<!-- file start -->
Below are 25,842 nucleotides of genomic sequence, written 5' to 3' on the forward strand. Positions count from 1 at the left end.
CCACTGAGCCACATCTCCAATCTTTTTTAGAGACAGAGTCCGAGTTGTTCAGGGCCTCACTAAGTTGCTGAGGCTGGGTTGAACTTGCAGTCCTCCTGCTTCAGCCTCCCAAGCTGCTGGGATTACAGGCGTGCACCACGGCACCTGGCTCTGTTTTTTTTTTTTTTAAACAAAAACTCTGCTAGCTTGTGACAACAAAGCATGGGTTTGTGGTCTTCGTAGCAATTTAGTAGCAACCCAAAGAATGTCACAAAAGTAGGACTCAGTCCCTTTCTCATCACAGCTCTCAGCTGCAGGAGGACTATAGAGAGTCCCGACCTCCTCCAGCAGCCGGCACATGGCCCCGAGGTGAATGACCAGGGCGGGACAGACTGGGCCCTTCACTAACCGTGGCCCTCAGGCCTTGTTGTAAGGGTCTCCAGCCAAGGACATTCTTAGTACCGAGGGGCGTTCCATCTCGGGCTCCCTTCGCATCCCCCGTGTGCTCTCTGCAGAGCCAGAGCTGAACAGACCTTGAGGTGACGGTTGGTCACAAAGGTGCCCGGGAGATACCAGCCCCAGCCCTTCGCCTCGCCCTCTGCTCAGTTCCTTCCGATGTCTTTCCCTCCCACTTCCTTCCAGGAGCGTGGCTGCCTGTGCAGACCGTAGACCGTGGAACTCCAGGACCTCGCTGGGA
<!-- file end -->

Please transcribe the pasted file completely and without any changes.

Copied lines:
Below are 25,842 nucleotides of genomic sequence, written 5' to 3' on the forward strand. Positions count from 1 at the left end.
CCACTGAGCCACATCTCCAATCTTTTTTAGAGACAGAGTCCGAGTTGTTCAGGGCCTCACTAAGTTGCTGAGGCTGGGTTGAACTTGCAGTCCTCCTGCTTCAGCCTCCCAAGCTGCTGGGATTACAGGCGTGCACCACGGCACCTGGCTCTGTTTTTTTTTTTTTTAAACAAAAACTCTGCTAGCTTGTGACAACAAAGCATGGGTTTGTGGTCTTCGTAGCAATTTAGTAGCAACCCAAAGAATGTCACAAAAGTAGGACTCAGTCCCTTTCTCATCACAGCTCTCAGCTGCAGGAGGACTATAGAGAGTCCCGACCTCCTCCAGCAGCCGGCACATGGCCCCGAGGTGAATGACCAGGGCGGGACAGACTGGGCCCTTCACTAACCGTGGCCCTCAGGCCTTGTTGTAAGGGTCTCCAGCCAAGGACATTCTTAGTACCGAGGGGCGTTCCATCTCGGGCTCCCTTCGCATCCCCCGTGTGCTCTCTGCAGAGCCAGAGCTGAACAGACCTTGAGGTGACGGTTGGTCACAAAGGTGCCCGGGAGATACCAGCCCCAGCCCTTCGCCTCGCCCTCTGCTCAGTTCCTTCCGATGTCTTTCCCTCCCACTTCCTTCCAGGAGCGTGGCTGCCTGTGCAGACCGTAGACCGTGGAACTCCAGGACCTCGCTGGGA